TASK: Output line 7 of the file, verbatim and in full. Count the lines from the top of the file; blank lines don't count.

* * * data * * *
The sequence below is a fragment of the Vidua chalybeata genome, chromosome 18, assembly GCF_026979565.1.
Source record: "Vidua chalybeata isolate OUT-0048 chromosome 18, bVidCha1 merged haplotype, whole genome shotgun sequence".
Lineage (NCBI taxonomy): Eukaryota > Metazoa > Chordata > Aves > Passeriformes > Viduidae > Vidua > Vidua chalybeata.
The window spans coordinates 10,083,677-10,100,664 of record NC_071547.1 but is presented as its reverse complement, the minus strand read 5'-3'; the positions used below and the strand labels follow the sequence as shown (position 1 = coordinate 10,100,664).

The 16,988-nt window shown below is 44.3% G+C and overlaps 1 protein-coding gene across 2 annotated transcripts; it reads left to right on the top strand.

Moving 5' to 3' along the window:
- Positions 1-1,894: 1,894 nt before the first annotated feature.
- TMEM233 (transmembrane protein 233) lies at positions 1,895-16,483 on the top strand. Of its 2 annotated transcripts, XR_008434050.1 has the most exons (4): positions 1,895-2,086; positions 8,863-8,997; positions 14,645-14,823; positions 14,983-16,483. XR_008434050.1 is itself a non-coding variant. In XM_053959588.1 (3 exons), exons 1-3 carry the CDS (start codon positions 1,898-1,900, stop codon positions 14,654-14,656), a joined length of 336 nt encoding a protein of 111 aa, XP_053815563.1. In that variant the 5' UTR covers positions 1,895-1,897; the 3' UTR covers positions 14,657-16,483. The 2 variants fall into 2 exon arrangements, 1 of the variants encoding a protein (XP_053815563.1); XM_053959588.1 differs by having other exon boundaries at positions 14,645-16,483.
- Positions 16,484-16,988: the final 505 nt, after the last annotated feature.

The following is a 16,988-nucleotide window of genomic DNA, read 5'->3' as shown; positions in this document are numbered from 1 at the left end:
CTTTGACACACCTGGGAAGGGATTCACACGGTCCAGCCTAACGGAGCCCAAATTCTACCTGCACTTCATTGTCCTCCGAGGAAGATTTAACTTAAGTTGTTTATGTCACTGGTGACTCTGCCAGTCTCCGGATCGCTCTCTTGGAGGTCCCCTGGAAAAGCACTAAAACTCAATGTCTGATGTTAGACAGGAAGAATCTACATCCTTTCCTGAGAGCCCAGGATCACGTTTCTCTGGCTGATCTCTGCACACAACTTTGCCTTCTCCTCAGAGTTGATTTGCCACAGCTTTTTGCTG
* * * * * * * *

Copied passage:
- Positions 1-1,894: 1,894 nt before the first annotated feature.